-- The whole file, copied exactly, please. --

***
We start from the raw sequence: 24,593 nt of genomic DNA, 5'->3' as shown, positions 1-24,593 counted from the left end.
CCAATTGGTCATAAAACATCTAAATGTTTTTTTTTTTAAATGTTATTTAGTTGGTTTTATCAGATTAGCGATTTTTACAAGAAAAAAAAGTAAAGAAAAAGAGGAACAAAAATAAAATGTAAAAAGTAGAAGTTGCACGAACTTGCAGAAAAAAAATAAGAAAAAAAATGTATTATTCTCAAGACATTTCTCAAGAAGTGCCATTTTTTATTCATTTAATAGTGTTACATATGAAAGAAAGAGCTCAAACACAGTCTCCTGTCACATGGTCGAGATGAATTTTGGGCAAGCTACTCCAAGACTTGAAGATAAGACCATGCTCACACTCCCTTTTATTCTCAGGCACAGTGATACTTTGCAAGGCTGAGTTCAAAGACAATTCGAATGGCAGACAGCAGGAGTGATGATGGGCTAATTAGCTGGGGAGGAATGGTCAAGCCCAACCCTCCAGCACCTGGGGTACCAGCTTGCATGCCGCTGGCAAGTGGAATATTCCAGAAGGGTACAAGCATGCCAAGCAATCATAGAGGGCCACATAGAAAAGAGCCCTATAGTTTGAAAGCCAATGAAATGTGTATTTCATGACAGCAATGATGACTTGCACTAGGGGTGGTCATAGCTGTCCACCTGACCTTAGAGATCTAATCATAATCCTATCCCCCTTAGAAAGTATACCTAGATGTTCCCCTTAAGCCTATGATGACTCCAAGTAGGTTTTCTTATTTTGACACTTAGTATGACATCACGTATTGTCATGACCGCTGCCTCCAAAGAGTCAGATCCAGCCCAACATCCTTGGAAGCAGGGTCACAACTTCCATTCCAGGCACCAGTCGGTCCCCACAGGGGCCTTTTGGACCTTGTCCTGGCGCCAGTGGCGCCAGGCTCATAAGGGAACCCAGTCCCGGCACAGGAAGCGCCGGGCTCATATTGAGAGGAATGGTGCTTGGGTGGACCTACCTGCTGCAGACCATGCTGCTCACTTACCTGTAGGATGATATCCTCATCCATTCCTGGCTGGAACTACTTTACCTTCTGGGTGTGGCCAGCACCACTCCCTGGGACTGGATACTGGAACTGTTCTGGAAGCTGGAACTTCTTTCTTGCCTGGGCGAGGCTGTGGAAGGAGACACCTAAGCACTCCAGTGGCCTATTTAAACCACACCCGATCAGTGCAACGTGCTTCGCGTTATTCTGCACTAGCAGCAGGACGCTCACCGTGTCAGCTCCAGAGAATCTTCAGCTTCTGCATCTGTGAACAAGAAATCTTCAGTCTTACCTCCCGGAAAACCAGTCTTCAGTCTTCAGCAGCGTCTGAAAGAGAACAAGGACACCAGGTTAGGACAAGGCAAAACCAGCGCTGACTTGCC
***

We start from the raw sequence: 24,593 nt of genomic DNA, 5'->3' as shown, positions 1-24,593 counted from the left end.
CCAATTGGTCATAAAACATCTAAATGTTTTTTTTTTTAAATGTTATTTAGTTGGTTTTATCAGATTAGCGATTTTTACAAGAAAAAAAAGTAAAGAAAAAGAGGAACAAAAATAAAATGTAAAAAGTAGAAGTTGCACGAACTTGCAGAAAAAAAATAAGAAAAAAAATGTATTATTCTCAAGACATTTCTCAAGAAGTGCCATTTTTTATTCATTTAATAGTGTTACATATGAAAGAAAGAGCTCAAACACAGTCTCCTGTCACATGGTCGAGATGAATTTTGGGCAAGCTACTCCAAGACTTGAAGATAAGACCATGCTCACACTCCCTTTTATTCTCAGGCACAGTGATACTTTGCAAGGCTGAGTTCAAAGACAATTCGAATGGCAGACAGCAGGAGTGATGATGGGCTAATTAGCTGGGGAGGAATGGTCAAGCCCAACCCTCCAGCACCTGGGGTACCAGCTTGCATGCCGCTGGCAAGTGGAATATTCCAGAAGGGTACAAGCATGCCAAGCAATCATAGAGGGCCACATAGAAAAGAGCCCTATAGTTTGAAAGCCAATGAAATGTGTATTTCATGACAGCAATGATGACTTGCACTAGGGGTGGTCATAGCTGTCCACCTGACCTTAGAGATCTAATCATAATCCTATCCCCCTTAGAAAGTATACCTAGATGTTCCCCTTAAGCCTATGATGACTCCAAGTAGGTTTTCTTATTTTGACACTTAGTATGACATCACGTATTGTCATGACCGCTGCCTCCAAAGAGTCAGATCCAGCCCAACATCCTTGGAAGCAGGGTCACAACTTCCATTCCAGGCACCAGTCGGTCCCCACAGGGGCCTTTTGGACCTTGTCCTGGCGCCAGTGGCGCCAGGCTCATAAGGGAACCCAGTCCCGGCACAGGAAGCGCCGGGCTCATATTGAGAGGAATGGTGCTTGGGTGGACCTACCTGCTGCAGACCATGCTGCTCACTTACCTGTAGGATGATATCCTCATCCATTCCTGGCTGGAACTACTTTACCTTCTGGGTGTGGCCAGCACCACTCCCTGGGACTGGATACTGGAACTGTTCTGGAAGCTGGAACTTCTTTCTTGCCTGGGCGAGGCTGTGGAAGGAGACACCTAAGCACTCCAGTGGCCTATTTAAACCACACCCGATCAGTGCAACGTGCTTCGCGTTATTCTGCACTAGCAGCAGGACGCTCACCGTGTCAGCTCCAGAGAATCTTCAGCTTCTGCATCTGTGAACAAGAAATCTTCAGTCTTACCTCCCGGAAAACCAGTCTTCAGTCTTCAGCAGCGTCTGAAAGAGAACAAGGACACCAGGTTAGGACAAGGCAAAACCAGCGCTGACTTGCC